Another credit-driven investment splurge in China carries the risk of causing stagflation

MOHD RASFAN/AFP/Getty Images
  • If Chinese policymakers want to support the economy, they best avoid the use of credit-driven splurge in infrastructure investment.
  • If such a path is taken, ANZ Bank warns it could lead to a period of stagflation in the Chinese economy.
  • Given the current slowdown is structural, not cyclical, it says the best method to stimulate economic activity is to cut tax rates.

If Chinese policymakers want to bolster economic activity in the period ahead, they need to learn from mistakes made in the past, according to economists at ANZ Bank.

In particular, a credit-driven infrastructure splurge — akin to that used in the immediate aftermath of the global financial crisis — has created many of the problems the domestic economy is grappling with at present.

“Many of the economic and financial issues currently faced by China originated from the 4 trillion yuan stimulus package unleashed during the 2008-09 global financial crisis,” the bank says.

“This time round, however, the central government will want to avoid using the same old credit-push, investment-led growth model.”

ANZ says there’s a good reason why such stimulus measures should be avoided on this occasion: it carries the potential to create stagflation, a period of high inflation but sluggish economic growth.

“As China’s economic slowdown is structural rather than cyclical, stimulus may shore up sentiment but fail to lift growth potential,” it says.

“With supply-side constraints, counter-cyclical measures may risk bringing about stagflation and real investment return in the future.”

A structural change is one that is permanent, a scenario the Chinese economy is facing as growth slows from rapid levels seen in recent decades. In contrast, a cyclical slowdown is one that is temporary in nature.

This chart shows the relationship between Chinese producer price inflation and capacity utilisation rates throughout China’s industrial sectors. The lift in the latter reflects the shuttering of inefficient or obsolete capacity as part of Beijing’s plan to improve profitability levels and lessen environmental impacts.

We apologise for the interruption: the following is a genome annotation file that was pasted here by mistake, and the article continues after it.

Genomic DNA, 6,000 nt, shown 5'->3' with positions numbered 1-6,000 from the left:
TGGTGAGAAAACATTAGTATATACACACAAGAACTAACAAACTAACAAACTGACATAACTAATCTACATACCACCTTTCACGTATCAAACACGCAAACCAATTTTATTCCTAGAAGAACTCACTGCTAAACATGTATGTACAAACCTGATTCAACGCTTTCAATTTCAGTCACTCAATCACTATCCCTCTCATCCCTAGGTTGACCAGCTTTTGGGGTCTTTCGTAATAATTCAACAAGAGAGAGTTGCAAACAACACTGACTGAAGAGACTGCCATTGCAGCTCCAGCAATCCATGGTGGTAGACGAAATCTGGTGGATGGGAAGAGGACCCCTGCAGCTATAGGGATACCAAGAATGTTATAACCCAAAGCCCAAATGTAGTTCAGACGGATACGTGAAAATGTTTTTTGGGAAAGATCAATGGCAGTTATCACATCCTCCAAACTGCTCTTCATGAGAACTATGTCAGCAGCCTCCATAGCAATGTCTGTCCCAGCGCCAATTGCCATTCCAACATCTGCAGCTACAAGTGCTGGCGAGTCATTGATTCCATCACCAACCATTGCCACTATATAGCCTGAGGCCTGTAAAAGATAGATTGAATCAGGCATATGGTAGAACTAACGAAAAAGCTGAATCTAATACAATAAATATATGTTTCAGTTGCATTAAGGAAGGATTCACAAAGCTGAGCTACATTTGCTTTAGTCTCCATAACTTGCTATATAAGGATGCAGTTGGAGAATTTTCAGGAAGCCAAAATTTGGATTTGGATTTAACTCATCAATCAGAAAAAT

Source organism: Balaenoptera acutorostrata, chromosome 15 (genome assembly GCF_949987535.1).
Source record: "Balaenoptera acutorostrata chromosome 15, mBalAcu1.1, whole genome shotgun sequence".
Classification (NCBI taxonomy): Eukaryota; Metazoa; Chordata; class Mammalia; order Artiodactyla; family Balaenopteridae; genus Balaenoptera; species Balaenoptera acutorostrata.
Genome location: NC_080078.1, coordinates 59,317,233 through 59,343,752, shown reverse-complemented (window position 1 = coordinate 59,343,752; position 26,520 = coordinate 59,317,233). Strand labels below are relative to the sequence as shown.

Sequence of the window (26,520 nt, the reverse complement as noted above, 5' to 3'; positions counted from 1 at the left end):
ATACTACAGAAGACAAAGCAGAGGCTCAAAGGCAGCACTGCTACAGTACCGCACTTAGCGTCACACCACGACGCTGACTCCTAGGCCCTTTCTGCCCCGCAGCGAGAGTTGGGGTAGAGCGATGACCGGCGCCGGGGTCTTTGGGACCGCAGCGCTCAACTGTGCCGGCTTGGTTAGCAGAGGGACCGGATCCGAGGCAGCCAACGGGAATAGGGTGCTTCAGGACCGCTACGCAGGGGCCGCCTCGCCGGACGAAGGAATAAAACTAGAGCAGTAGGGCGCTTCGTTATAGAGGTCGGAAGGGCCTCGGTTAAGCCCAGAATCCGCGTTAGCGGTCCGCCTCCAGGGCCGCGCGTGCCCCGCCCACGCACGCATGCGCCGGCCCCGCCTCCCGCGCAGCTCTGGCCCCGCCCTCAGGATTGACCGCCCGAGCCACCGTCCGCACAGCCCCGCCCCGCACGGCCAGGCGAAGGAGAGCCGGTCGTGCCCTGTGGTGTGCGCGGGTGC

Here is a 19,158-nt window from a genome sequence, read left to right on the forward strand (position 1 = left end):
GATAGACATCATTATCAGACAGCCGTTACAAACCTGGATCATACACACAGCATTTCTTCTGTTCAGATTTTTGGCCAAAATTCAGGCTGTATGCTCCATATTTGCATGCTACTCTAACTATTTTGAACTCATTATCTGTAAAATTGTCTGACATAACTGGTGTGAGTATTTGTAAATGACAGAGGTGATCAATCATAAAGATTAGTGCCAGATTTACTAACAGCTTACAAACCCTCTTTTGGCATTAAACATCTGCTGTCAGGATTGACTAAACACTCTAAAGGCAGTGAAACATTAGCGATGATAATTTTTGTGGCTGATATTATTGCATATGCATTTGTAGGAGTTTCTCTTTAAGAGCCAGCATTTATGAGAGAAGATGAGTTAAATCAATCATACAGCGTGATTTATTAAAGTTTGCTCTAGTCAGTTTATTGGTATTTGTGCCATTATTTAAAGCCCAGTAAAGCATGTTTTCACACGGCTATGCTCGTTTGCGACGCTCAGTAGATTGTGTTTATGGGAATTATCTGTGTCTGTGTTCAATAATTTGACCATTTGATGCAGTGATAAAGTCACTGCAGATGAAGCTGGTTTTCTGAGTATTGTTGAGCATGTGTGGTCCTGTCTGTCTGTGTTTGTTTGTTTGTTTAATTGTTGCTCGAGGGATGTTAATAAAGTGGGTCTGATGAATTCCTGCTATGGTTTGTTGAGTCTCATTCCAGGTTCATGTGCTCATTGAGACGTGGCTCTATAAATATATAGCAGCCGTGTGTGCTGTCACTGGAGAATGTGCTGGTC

ANZ Bank

Instead of a quick fix that risks creating even larger problems down the line, ANZ says tax cuts are the most palatable solution to help cushion the current downturn.

“Implementing a tax cut seems to be the most viable policy that will potentially deliver long term economic benefit,” it says.

“China’s personal and corporate tax rates plus other fees could be considered as one of the highest in the world.”

ANZ Bank

ANZ says a cut in corporate taxes, rather than a devaluation in the Chinese yuan, will help boost China’s international competitiveness, and make it an attractive places to do business.

“Instead of competitive currency devaluation, a competitive tax cut could improve economic efficiency and lift the country’s productivity on a long-lasting basis,” it says.

Ahead of China’s Q2 GDP report released in less than two weeks, it is forecasting a slowdown in the year-ended growth rate to 6.6%, down from 6.7% in June.

“Based on our sequential model, China’s PMI readings in the September quarter suggest GDP growth of 1.7% quarter-on-quarter, lower than 1.8% pace in Q2,” it says.

“If we use the same seasonal factor as Q3 2017, it will translate into 6.6% year-ended growth in Q3.”

Even without the use of a model, one suspects ANZ may be right, with risks tilted to the upside.

How so, you ask?

Well, the median economist forecast is looking for 6.6% growth, according to those offered to Thomson Reuters, and in each GDP report over the past three years, the actual growth has either meet or exceeded forecasts by 0.1 percentage points.

Given that somewhat miraculous statistic, a reading of 6.6% or 6.7% appears a near-certainty based on recent form.

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